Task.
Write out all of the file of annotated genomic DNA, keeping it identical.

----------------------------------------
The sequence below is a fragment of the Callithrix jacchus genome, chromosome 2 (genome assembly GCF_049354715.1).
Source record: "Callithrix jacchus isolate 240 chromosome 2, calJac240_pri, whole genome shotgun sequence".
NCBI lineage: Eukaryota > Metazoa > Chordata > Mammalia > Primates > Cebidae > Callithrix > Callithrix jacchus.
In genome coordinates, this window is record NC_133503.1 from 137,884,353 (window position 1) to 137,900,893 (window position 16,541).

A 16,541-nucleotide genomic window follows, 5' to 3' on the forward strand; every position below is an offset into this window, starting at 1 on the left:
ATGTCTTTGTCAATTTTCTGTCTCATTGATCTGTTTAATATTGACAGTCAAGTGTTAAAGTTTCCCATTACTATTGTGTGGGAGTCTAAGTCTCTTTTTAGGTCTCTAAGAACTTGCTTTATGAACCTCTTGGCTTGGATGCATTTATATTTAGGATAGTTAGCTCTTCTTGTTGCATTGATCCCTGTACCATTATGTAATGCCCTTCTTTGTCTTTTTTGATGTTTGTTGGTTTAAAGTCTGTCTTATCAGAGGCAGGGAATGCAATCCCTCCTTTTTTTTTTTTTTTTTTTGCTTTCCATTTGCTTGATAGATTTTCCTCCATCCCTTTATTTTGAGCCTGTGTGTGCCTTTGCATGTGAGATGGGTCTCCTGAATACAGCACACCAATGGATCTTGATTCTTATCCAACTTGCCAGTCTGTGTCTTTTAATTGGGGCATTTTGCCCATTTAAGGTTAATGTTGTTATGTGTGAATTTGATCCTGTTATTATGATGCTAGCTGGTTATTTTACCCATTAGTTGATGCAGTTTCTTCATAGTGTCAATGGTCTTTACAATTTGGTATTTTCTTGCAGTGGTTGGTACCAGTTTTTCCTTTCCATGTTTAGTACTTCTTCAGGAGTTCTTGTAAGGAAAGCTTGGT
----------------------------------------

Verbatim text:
The sequence below is a fragment of the Callithrix jacchus genome, chromosome 2 (genome assembly GCF_049354715.1).
Source record: "Callithrix jacchus isolate 240 chromosome 2, calJac240_pri, whole genome shotgun sequence".
NCBI lineage: Eukaryota > Metazoa > Chordata > Mammalia > Primates > Cebidae > Callithrix > Callithrix jacchus.
In genome coordinates, this window is record NC_133503.1 from 137,884,353 (window position 1) to 137,900,893 (window position 16,541).

A 16,541-nucleotide genomic window follows, 5' to 3' on the forward strand; every position below is an offset into this window, starting at 1 on the left:
ATGTCTTTGTCAATTTTCTGTCTCATTGATCTGTTTAATATTGACAGTCAAGTGTTAAAGTTTCCCATTACTATTGTGTGGGAGTCTAAGTCTCTTTTTAGGTCTCTAAGAACTTGCTTTATGAACCTCTTGGCTTGGATGCATTTATATTTAGGATAGTTAGCTCTTCTTGTTGCATTGATCCCTGTACCATTATGTAATGCCCTTCTTTGTCTTTTTTGATGTTTGTTGGTTTAAAGTCTGTCTTATCAGAGGCAGGGAATGCAATCCCTCCTTTTTTTTTTTTTTTTTTTGCTTTCCATTTGCTTGATAGATTTTCCTCCATCCCTTTATTTTGAGCCTGTGTGTGCCTTTGCATGTGAGATGGGTCTCCTGAATACAGCACACCAATGGATCTTGATTCTTATCCAACTTGCCAGTCTGTGTCTTTTAATTGGGGCATTTTGCCCATTTAAGGTTAATGTTGTTATGTGTGAATTTGATCCTGTTATTATGATGCTAGCTGGTTATTTTACCCATTAGTTGATGCAGTTTCTTCATAGTGTCAATGGTCTTTACAATTTGGTATTTTCTTGCAGTGGTTGGTACCAGTTTTTCCTTTCCATGTTTAGTACTTCTTCAGGAGTTCTTGTAAGGAAAGCTTGGT